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Becoming a Service Manager

The service manager is the go to person in any HVAC service company. It’s a position that some
technicians wouldn’t take no matter how much the position paid, while other technicians make it
their career goal. I can understand both sides.


It's a sound career plan; a good service manger is worth their weight in gold (try convincing your
employer of that). The other side of the coin is it takes years of sacrifice and hard work to get
there, with the ultimate pay off being….years of hard work and sacrifice.
Advancing to the position of service manager doesn’t happen to many, and many of those who
do make it end up failing. Was it their fault? Sometimes yes, sometimes no. Why do some fail at
the position? I believe they underestimate the amount of personal dedication and unrelenting stress tied to the position. I’m not trying to talk anyone out of the position; I just think it only fair that you understand what the position really requires of a person.
 
It takes years of planning, commitment and plain old fashioned experience to earn the title
Service Manager and you always need to keep your goal in mind when making the tough decisions.
Decisions like volunteering for overtime, filling in for the “on call” technician, or attending an
after hours training seminar instead of grabbing a brew with friends; basically going above and
beyond the call of duty. You need to stay committed to experiencing everything the industry has to throw at you to become knowledgeable in all aspects of the job.
 
It also takes a lot of emotional intelligence to fill the shoes of a service manager. In the face of
emergencies, you need to be the one who is cool, calm, and collected. You need to be the one who has sense enough to stop and think of the best way to proceed rather than simply reacting.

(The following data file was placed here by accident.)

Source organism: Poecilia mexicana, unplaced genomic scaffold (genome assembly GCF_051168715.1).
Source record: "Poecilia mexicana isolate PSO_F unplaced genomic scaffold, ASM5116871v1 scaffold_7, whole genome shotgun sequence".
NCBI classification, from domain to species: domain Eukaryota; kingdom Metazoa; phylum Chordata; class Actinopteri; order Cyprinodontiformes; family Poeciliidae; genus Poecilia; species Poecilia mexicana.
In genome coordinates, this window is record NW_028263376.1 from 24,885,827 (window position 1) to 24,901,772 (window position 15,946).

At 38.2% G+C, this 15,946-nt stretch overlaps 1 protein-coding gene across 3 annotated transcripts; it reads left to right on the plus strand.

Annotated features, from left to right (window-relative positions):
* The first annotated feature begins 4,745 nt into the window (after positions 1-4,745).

You need to be the one everyone can, and does, count on to come up with the right answer.

One of the toughest duties of a service manager is playing defense for his Technicians. You need to
have the stomach to back them when they’re in the right; not just to the customer, but to your boss also. You also need to be the boss when one of your technicians is in the wrong. And believe me, this is not as easy as it sounds.
 
A service manager also needs to be aware of where the money is, where it’s coming from, and
where it’s going because they're the ones responsible for the company’s biggest expenses: man power, and material. You also have to know if a job needs two Technicians, three, or just one as well as who has the right skills to complete the work.

These skills can be learned through job experience, but only if you make an effort to learn them.
And if you do learn the needed skills, you will be rewarded with a position that is well compensated, respected, and secure.

A fantastic resource for HVAC Technician career path guidance is

The images below are just two example of the resources Zippia offers.

 

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